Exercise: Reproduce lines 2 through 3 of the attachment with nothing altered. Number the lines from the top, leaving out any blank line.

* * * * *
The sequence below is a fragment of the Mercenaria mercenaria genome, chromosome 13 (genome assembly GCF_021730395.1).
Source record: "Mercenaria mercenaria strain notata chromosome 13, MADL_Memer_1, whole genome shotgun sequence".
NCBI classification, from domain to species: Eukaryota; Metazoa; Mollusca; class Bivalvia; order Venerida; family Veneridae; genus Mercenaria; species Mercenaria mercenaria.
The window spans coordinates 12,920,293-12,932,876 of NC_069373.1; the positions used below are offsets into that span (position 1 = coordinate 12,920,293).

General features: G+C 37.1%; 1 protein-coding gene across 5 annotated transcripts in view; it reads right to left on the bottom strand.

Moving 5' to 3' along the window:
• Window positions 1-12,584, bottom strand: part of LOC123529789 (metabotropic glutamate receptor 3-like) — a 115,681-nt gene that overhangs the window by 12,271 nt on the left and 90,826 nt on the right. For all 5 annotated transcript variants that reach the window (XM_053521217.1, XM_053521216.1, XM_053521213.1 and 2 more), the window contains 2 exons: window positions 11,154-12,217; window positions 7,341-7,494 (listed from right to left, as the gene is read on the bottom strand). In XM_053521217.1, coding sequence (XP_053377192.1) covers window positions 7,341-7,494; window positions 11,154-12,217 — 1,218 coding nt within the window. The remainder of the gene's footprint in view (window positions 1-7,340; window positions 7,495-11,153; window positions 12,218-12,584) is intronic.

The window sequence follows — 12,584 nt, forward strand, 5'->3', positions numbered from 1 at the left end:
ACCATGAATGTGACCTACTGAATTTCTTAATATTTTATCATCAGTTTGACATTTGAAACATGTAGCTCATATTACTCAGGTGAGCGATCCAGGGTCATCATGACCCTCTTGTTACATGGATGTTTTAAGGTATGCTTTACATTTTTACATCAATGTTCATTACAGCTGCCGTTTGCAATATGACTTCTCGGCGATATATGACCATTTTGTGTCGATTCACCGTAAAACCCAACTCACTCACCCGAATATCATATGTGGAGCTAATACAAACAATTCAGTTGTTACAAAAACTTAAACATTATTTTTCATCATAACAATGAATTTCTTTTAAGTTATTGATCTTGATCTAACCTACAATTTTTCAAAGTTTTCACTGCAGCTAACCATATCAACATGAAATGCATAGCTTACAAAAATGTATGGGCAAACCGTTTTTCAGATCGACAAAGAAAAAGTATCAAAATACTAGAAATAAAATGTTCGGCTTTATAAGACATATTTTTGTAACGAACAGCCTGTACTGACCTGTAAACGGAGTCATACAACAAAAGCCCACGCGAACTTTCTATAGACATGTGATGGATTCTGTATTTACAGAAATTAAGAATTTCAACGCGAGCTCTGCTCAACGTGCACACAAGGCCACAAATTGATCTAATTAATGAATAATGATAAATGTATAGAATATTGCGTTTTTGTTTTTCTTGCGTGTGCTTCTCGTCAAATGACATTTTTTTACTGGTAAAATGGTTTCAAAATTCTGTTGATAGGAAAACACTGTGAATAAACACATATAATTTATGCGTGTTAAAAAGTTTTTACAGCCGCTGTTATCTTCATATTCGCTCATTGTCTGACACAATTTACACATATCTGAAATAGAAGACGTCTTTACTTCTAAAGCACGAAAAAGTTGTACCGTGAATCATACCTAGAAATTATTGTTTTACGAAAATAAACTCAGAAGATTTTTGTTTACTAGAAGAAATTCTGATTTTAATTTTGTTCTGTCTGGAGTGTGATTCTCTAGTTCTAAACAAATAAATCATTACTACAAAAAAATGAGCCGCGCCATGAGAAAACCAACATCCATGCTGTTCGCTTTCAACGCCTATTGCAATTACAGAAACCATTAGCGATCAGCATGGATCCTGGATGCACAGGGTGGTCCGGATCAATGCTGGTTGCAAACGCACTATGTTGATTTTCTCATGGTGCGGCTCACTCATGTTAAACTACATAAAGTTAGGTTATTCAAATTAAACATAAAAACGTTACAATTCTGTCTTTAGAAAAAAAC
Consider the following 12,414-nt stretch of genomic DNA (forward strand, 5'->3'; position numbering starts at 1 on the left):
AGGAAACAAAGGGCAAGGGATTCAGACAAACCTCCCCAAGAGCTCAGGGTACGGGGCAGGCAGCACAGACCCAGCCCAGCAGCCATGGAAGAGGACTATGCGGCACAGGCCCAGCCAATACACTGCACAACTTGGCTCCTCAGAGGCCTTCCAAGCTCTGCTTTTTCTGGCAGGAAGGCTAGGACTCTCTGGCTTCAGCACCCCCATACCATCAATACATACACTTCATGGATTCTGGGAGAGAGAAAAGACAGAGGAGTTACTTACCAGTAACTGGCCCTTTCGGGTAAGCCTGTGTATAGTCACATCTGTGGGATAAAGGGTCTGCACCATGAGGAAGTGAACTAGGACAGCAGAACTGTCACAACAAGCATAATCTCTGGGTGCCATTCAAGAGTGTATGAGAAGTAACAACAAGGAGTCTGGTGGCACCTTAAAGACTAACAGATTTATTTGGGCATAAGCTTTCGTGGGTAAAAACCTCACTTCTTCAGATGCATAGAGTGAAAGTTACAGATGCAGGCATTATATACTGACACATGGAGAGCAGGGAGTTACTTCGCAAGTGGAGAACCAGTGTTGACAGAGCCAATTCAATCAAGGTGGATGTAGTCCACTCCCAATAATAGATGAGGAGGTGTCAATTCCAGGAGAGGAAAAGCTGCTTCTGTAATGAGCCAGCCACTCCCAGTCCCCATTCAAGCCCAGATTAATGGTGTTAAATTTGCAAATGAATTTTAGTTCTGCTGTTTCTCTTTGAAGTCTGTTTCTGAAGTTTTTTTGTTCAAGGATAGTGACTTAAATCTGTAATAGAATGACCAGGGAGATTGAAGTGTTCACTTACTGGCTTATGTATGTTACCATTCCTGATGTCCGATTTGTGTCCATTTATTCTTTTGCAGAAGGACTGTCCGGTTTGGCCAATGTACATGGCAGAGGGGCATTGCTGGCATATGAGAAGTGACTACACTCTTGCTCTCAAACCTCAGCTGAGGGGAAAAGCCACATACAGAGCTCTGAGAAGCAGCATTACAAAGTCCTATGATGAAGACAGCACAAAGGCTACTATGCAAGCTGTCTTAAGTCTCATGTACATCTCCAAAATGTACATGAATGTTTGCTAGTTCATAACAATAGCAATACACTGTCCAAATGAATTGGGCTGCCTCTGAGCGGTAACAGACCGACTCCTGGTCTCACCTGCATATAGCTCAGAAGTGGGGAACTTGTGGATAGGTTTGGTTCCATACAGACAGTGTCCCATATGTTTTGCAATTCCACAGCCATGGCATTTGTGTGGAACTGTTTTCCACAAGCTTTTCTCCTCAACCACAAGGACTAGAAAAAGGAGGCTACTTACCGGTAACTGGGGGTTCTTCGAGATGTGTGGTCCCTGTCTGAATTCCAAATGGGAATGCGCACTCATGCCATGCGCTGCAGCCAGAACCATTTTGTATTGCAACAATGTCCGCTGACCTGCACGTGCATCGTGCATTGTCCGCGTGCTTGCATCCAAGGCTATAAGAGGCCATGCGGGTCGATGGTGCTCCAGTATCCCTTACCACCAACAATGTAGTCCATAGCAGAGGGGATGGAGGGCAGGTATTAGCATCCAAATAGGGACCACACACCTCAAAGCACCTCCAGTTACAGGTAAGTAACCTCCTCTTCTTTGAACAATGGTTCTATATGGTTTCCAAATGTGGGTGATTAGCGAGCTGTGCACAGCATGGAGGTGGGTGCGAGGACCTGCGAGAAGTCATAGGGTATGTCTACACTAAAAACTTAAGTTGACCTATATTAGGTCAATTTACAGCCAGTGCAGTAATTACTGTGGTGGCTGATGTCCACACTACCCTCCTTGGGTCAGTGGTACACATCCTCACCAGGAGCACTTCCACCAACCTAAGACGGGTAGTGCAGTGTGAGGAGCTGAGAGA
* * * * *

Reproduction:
Source record: "Mercenaria mercenaria strain notata chromosome 13, MADL_Memer_1, whole genome shotgun sequence".
NCBI classification, from domain to species: Eukaryota; Metazoa; Mollusca; class Bivalvia; order Venerida; family Veneridae; genus Mercenaria; species Mercenaria mercenaria.